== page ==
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Mitigating the log4j Vulnerability with TRAPMINE

A vulnerability in Apache Log4j, a widely used logging package for Java has been published on 10 December 2021. The vulnerability, which can allow an attacker to execute arbitrary code by sending specially crafted log messages contains LDAP URI. The vulnerability has been identified as CVE-2021-44228. Log4J is very popular and widely used library by many products and this is what makes the vulnerability highly critical.

Vulnerability Details

Apache Log4j2 <=2.14.1 JNDI features used in configuration, log messages, and parameters do not protect against attacker controlled LDAP and other JNDI related endpoints. An attacker who can control log messages or log message parameters can execute arbitrary code loaded from LDAP servers when message lookup substitution is enabled.
Vulnerability Details from CVE.ORG

How Does TRAPMINE Help to Mitigate the Exploit?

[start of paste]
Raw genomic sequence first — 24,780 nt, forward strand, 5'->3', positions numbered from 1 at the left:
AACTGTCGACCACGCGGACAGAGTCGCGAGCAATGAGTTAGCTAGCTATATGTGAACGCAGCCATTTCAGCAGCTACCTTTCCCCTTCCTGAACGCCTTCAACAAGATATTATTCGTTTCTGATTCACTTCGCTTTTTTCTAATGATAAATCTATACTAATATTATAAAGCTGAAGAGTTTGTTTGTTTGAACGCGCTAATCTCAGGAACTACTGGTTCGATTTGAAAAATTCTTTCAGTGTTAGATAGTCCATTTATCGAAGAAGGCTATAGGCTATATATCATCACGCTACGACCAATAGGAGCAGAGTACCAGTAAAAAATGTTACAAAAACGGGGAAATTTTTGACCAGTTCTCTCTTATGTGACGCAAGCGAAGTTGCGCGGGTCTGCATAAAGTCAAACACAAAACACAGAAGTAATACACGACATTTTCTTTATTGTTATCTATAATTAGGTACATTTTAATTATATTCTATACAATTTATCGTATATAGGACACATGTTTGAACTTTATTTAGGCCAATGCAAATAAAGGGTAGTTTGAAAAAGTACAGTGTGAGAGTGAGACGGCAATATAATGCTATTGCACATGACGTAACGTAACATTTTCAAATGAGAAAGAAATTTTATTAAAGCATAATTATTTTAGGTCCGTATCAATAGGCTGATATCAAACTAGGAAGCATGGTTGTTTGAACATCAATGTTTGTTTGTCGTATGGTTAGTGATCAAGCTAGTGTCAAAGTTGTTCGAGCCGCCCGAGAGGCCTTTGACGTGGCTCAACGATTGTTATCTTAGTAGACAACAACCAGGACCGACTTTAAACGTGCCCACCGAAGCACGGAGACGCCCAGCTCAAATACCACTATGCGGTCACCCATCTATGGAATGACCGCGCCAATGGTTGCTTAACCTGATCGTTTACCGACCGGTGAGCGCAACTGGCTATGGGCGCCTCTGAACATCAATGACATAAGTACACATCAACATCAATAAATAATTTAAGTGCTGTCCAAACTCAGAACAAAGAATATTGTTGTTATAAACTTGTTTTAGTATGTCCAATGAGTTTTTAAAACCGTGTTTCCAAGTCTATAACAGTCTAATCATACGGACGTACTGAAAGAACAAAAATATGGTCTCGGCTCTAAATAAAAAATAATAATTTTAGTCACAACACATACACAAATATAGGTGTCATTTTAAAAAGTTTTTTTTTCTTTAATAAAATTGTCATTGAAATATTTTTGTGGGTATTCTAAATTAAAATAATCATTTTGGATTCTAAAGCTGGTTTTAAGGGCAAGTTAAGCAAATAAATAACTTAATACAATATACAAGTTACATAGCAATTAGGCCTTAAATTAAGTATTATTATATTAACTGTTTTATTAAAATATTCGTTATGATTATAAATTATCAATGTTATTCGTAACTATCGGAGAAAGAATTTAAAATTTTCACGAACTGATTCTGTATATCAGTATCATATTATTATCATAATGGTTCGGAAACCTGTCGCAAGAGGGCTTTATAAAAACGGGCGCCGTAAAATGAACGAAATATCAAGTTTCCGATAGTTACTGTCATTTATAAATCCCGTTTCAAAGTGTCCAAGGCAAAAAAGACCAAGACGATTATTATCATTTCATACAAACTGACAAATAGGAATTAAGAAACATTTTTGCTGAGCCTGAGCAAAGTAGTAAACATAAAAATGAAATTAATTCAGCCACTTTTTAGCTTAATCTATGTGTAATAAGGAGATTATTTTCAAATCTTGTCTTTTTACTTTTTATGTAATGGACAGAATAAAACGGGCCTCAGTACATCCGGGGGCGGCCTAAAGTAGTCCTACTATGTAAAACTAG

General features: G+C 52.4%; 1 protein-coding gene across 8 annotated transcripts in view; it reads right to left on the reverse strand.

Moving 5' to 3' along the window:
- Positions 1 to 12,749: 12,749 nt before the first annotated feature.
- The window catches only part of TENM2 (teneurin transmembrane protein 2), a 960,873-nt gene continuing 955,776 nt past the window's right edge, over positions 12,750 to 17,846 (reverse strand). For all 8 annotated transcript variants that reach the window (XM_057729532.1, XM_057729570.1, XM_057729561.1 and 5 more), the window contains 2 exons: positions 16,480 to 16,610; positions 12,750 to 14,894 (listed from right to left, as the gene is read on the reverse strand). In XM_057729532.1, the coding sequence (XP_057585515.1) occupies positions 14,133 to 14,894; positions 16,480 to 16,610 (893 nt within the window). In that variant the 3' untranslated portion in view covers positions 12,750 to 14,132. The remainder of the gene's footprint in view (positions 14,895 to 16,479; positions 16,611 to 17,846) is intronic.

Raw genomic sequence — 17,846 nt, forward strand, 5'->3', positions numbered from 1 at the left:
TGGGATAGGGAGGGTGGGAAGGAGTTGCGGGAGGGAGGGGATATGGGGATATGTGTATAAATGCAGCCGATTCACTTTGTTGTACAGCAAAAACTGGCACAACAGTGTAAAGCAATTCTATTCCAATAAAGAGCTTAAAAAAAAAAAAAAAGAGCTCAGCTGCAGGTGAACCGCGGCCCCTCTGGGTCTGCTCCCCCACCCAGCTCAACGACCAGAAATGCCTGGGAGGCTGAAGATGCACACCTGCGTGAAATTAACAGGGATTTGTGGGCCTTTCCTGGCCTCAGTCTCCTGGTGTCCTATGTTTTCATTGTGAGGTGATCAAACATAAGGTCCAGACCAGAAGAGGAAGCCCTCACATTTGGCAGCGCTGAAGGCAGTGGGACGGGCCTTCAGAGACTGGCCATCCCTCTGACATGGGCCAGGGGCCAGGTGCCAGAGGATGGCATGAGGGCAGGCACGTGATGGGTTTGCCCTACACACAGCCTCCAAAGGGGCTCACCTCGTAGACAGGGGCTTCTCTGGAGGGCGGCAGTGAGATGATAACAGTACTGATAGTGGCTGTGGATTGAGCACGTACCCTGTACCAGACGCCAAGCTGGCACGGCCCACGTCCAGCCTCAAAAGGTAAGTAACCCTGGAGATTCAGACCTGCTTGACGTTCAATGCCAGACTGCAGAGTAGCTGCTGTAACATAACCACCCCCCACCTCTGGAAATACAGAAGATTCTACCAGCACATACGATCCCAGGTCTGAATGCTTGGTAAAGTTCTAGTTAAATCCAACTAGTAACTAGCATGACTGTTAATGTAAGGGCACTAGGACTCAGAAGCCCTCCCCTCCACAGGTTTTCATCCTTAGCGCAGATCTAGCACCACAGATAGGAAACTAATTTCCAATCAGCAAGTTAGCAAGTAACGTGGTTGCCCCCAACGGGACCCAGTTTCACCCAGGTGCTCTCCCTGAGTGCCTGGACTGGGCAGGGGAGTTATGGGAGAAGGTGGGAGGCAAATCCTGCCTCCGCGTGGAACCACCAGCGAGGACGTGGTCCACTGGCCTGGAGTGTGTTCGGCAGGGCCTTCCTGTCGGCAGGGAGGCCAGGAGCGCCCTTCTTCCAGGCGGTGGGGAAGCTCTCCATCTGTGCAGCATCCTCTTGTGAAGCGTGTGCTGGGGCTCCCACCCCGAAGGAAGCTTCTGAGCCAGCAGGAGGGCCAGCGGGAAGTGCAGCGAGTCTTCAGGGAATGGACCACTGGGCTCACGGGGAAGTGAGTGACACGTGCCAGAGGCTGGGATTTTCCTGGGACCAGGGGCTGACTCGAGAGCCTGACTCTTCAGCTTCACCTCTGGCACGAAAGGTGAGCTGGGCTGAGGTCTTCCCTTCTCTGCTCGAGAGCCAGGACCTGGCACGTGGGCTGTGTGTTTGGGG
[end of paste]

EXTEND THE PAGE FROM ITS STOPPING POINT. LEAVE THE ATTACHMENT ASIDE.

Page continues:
TRAPMINE blocks exploitation attempts related to this vulnerability on Windows devices. For example, in the below event, TRAPMINE blocks the powershell payload delivered by Log4j exploit.

TRAPMINE defaultly disallow Java.exe and Javaw.exe to create following child-processes in default Exploit Mitigation policy;

*\helpctr.exe
*\powershell.exe
*\InfDefaultInstall.exe
*\ntvdm.exe
*\cmd.exe

However you can define more restrictive policy until you patch all your Log4j applications.

How Does TRAPMINE Help to Find Vulnerable Applications in your organization?

Detection of vulnerable applications is easy with Trapmine Live Hunting feature. You can easily send “file search” queries to detect possible insecure log4j applications in your organizations. Here is an example query that I run for my machine and it helped me to discover that some of e-signing applications that I use in daily-life have very old version of Log4J module.

Searching “log4j*” filename via Trapmine Live Hunter

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